One of the things that I found most helpful in Metaxas’ work is how he grounds his reading of Luther’s life in his experiences (in early and later life) of Anfechtungen, those experiences of deep existential despair. Andrew Pettegree calls it simply “depression,” and though that may the closest contemporary equivalent, Metaxas demonstrates that it is a very inadequate understanding. For Luther, these bouts of melancholy were direct attacks of demonic forces, even of Satan himself (Metaxas goes to great lengths to show the seriousness with which Luther took the idea of “spiritual warfare”).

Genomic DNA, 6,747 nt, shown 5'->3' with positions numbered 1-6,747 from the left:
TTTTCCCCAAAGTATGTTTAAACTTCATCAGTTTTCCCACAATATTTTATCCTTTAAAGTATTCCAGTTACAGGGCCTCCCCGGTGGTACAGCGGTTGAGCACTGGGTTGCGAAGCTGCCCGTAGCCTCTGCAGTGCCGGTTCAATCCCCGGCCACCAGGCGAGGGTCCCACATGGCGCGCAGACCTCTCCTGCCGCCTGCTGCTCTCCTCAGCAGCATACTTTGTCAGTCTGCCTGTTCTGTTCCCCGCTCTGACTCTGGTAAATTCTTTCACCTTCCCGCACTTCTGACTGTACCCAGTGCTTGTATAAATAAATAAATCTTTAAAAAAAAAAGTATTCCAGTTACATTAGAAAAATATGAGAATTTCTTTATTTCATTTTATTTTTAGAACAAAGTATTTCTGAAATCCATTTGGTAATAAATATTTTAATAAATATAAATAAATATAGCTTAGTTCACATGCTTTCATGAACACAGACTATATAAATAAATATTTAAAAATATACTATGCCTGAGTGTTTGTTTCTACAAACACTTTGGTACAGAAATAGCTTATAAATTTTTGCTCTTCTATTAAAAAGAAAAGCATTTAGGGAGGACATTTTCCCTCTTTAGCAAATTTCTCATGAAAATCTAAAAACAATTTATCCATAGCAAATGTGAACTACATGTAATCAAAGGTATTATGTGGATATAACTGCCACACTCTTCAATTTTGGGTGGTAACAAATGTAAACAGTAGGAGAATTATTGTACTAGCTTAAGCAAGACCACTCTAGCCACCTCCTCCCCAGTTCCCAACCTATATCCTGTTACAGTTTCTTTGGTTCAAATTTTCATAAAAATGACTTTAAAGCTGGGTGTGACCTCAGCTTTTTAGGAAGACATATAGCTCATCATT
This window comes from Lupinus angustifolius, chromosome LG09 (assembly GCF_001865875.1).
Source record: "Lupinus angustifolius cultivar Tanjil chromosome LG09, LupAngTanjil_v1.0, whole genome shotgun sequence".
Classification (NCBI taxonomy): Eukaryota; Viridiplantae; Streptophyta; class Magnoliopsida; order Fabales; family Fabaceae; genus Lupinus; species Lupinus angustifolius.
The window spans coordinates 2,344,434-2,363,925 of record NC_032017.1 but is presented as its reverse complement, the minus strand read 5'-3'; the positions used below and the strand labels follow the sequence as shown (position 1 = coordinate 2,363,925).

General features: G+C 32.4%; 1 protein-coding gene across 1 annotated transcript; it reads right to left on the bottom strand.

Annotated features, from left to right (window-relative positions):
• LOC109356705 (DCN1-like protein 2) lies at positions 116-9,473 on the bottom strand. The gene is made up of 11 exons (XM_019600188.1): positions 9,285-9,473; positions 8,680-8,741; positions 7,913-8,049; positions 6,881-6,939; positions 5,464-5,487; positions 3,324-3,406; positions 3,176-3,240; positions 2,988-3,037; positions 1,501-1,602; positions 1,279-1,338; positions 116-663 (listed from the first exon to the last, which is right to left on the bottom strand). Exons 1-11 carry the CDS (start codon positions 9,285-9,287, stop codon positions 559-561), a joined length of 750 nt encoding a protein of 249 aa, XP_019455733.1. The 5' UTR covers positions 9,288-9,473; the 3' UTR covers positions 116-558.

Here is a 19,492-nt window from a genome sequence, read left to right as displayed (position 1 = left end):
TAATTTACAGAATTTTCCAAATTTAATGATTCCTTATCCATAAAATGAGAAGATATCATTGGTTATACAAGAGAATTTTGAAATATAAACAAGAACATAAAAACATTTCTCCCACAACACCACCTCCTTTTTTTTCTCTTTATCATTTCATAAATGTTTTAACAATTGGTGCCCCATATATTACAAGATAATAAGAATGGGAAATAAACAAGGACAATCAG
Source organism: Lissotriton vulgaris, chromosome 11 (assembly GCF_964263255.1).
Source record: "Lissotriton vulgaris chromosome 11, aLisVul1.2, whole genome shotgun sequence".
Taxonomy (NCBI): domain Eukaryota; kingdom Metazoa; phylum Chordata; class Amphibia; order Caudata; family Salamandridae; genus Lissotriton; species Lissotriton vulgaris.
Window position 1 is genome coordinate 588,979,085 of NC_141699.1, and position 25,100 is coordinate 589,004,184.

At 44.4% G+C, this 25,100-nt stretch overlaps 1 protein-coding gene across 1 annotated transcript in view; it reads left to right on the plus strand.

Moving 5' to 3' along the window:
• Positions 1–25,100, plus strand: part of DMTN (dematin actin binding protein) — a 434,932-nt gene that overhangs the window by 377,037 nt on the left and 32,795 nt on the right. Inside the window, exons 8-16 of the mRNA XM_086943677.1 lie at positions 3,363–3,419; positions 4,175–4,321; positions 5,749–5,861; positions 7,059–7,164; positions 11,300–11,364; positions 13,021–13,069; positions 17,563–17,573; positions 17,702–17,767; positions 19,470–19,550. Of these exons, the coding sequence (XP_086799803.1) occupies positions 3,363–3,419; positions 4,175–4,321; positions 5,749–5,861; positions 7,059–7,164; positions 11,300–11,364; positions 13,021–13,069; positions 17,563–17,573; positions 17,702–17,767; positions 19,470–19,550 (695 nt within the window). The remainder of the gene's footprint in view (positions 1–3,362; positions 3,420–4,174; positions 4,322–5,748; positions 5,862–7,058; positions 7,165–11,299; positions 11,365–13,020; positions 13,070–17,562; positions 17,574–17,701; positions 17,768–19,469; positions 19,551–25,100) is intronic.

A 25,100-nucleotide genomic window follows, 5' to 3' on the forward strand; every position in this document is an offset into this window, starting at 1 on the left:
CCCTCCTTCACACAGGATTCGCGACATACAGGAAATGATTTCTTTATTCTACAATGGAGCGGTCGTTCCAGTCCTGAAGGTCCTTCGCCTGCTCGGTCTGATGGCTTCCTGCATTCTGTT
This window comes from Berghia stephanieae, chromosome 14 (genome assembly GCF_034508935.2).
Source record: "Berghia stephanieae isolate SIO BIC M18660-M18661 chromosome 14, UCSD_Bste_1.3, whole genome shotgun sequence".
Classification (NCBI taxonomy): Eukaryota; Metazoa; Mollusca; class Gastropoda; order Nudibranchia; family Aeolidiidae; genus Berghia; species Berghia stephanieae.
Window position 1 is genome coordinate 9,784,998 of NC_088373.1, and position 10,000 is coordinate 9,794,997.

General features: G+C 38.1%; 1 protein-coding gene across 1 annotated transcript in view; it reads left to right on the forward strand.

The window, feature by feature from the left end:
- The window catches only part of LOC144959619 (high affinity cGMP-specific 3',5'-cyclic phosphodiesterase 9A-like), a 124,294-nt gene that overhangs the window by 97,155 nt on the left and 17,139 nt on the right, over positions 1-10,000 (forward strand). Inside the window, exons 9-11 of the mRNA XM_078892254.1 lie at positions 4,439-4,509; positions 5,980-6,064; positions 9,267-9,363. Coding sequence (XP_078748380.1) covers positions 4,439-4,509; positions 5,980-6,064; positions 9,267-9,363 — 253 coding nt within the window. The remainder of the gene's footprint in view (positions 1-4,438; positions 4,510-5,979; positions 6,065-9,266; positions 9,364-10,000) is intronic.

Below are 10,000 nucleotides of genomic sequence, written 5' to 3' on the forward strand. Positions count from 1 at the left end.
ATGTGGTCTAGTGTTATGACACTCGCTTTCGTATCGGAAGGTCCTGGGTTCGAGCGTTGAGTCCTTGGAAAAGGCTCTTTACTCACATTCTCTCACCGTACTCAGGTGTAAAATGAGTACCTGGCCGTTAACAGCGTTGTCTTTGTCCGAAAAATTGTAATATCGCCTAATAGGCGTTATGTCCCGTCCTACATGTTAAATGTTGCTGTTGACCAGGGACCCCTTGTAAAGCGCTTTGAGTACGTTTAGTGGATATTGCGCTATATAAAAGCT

This strikes me as the right interpretive move because it is only when one understands the depths of Luther’s despair/guilt/shame that one can truly understand the release he found in the discovery of justification by faith alone. And it also goes some way to explain the ever-growing harshness of his attacks against the Roman Catholic Church and those wings of the Reformation that seemed to him to smack of a return to salvation-by-works.

As the subtitle of the book indicates, Metaxas here is after much more than a biography of a great theologian; he wants to present Luther as the “catalyst” of Modernity, the one who introduced such taken-for-granted ideas as the priority of conscience, the value of reasoned argument as the only reliable path to truth, and the value of pluralistic society. What Luther unleashed was so much more than just a correction of a corrupted Church…it was a veritable Copernican revolution of our worldview. For good AND ill, the work of Martin Luther transformed the Western worldview.